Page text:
Sport and virtue have been linked since ancient times, when the two were often interchangeable. The Greeks believed that sport helped cultivate virtue, and that virtue in turn helped one excel as an athlete. Ancient texts such as the Iliad feature not only battles but also athletic encounters such as footraces, where human cunning as well as human strength might carry the day, and show victors to be favorites of the gods. Aristotle believed that sport was akin to contemplation, taking us out of ourselves to concentrate on something greater.
Today we celebrate athletes as exemplars of courage, persistence, generosity, and discipline because we believe in the virtues inherent in athleticism, as well as believing in athletes as virtuous. Sports coverage almost always features back stories of athletes overcoming adversity, injury, and personal setbacks on their way to success, accommodating audience expectations that gifted athletes must also be gifted human beings. Conversely, we continue to be shocked and disappointed when great athletes demonstrate vice or bad character traits. We require that our athletes perform virtue, with advertisers often pulling endorsements from players who are less than stellar role models, and giving endorsements to those competitors who have shown especially strong discipline and conviction. Television coverage of this year’s Olympic skaters seems especially interested in the persistence and discipline of young athletes, fixating on the sheer duration of time—all of their young lives– spent training for national and international competition, as well as the sacrifices that accompany such training. Each night of skating has featured film footage and photographs of U.S. team siblings Alex and Maia Shibutani as small children training together, while the internet has parsed and rehashed interviews with former Olympians Tara Lipinski and Johnny Weir where each claimed not to have attended their high school proms because “we had no childhoods.”
It is no surprise, then, to find descriptions of the virtue cultivated by practicing sports and the virtue inherent in sports celebrated everywhere on the official Olympic site Olympic.org. We at the Virtue Project thought we would share with you some of the highlights of the site, and encourage you to explore the resources on virtue and sport the Olympic committee has put together there.
“The classic example is that when the Persians invaded Greece in the summer of 480 (BC) a lot of the Greek city states agreed that they would put together an allied army but they had a very hard time getting one together because so many people wanted to go to the Olympics. So, they actually had to delay putting the army together to defend the country against the Persians.”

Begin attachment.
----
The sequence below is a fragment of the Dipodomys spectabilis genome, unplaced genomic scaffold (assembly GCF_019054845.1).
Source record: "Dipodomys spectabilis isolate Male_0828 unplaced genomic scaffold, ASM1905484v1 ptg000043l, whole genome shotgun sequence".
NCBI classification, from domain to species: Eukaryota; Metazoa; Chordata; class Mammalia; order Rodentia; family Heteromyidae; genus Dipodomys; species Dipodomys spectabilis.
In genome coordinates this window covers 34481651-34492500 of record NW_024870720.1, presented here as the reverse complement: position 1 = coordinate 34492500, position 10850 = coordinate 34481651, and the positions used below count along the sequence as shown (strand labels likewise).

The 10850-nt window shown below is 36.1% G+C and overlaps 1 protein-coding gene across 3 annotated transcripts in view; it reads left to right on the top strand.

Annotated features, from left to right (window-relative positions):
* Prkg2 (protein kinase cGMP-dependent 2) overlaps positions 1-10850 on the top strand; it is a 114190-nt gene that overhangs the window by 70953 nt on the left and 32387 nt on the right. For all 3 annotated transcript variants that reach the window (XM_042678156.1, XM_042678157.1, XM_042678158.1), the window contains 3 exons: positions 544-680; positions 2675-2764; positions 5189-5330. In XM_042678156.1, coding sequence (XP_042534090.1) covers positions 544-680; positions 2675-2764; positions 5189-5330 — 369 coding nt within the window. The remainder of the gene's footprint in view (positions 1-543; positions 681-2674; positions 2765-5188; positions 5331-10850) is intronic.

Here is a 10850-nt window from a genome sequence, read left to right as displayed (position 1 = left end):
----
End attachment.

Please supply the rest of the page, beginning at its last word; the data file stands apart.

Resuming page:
Of special note, too, is the “About” tab, where links to information of the Olympic mission of promoting sport for hope, the ethics of sport, women and sport, healthy body image, peace through sport, and promoting Olympism in society, among many other topics, can be found. The “Promote Olympism in Society” tab is especially inspirational, with links to the Olympic Charter, material on education through sport and social development through sport, and the declaration, in bold, that reads:
OLYMPISM IS A PHILOSOPHY OF LIFE, EXALTING AND COMBINING IN A BALANCED WHOLE THE QUALITIES OF BODY, WILL AND MIND. BLENDING SPORT WITH CULTURE AND EDUCATION, OLYMPISM SEEKS TO CREATE A WAY OF LIFE BASED ON THE JOY FOUND IN EFFORT, THE EDUCATIONAL VALUE OF GOOD EXAMPLE AND RESPECT FOR UNIVERSAL FUNDAMENTAL ETHICAL PRINCIPLES.
We hope as you watch the Olympics and rejoice in the courage and grace of so many diverse athletes from our own country and from all over the world, you take a minute to page through the Olympic website, and to contemplate the ancient Olympics, where the thrill of sport could redirect the passions of war, and our modern Games, founded on the notion that the cultivation of character through training and competition might bring the people of different nations together to celebrate human endeavor in the spirit of brotherhood and world peace.
Jaime Hovey is Associate Program Director for Virtue, Happiness, & the Meaning of Life.
The medieval crossdressing warrior Joan of Arc became a popular figure during World War I and its aftermath, appearing in silent films, political posters, plays, novels, and speculative biographies. Her youthful idealism, chivalry, and courage associated her with young soldiers sacrificed on the field of battle, and her canonization in 1920 made official the centuries-old veneration of her as a virgin martyr. Modern figurations of Joan emphasize the ethical dimensions of her transmasculinity, where queer gender identity and desire are actively engaged in the struggle to build a more tolerant world. Looking at Cecil B. DeMille’s film Joan the Woman (1916), Radclyffe Hall’s novels The Unlit Lamp (1924) and The Well of Loneliness (1928), and Vita Sackville-West’s biography Saint Joan of Arc (1936), I argue that Joan’s chivalry and saintliness model an ethical transmasculine gender that emerges in wartime, but gradually shows up elsewhere in modernism to insist on queer social justice, fighting “for the good of all.”